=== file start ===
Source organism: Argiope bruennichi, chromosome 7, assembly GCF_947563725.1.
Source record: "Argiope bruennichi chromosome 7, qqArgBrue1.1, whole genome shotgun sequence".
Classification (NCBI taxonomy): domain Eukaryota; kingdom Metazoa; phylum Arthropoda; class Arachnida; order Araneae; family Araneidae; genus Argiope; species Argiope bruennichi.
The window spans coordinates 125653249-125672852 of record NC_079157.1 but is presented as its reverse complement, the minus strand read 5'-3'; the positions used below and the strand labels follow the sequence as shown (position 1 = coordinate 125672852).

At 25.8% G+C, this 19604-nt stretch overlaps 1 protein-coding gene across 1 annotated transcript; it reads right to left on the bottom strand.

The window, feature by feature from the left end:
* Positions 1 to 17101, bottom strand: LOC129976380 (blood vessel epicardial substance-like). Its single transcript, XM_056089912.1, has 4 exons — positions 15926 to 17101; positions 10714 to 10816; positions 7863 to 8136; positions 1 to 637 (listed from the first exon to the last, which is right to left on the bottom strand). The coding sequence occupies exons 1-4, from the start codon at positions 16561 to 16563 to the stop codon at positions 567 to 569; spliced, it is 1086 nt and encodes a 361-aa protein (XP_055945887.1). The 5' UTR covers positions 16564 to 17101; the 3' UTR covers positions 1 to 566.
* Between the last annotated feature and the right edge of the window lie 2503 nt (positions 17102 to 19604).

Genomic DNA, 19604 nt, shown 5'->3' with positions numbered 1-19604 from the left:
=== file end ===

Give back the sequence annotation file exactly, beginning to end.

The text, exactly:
Source organism: Argiope bruennichi, chromosome 7, assembly GCF_947563725.1.
Source record: "Argiope bruennichi chromosome 7, qqArgBrue1.1, whole genome shotgun sequence".
Classification (NCBI taxonomy): domain Eukaryota; kingdom Metazoa; phylum Arthropoda; class Arachnida; order Araneae; family Araneidae; genus Argiope; species Argiope bruennichi.
The window spans coordinates 125653249-125672852 of record NC_079157.1 but is presented as its reverse complement, the minus strand read 5'-3'; the positions used below and the strand labels follow the sequence as shown (position 1 = coordinate 125672852).

At 25.8% G+C, this 19604-nt stretch overlaps 1 protein-coding gene across 1 annotated transcript; it reads right to left on the bottom strand.

The window, feature by feature from the left end:
* Positions 1 to 17101, bottom strand: LOC129976380 (blood vessel epicardial substance-like). Its single transcript, XM_056089912.1, has 4 exons — positions 15926 to 17101; positions 10714 to 10816; positions 7863 to 8136; positions 1 to 637 (listed from the first exon to the last, which is right to left on the bottom strand). The coding sequence occupies exons 1-4, from the start codon at positions 16561 to 16563 to the stop codon at positions 567 to 569; spliced, it is 1086 nt and encodes a 361-aa protein (XP_055945887.1). The 5' UTR covers positions 16564 to 17101; the 3' UTR covers positions 1 to 566.
* Between the last annotated feature and the right edge of the window lie 2503 nt (positions 17102 to 19604).

Genomic DNA, 19604 nt, shown 5'->3' with positions numbered 1-19604 from the left: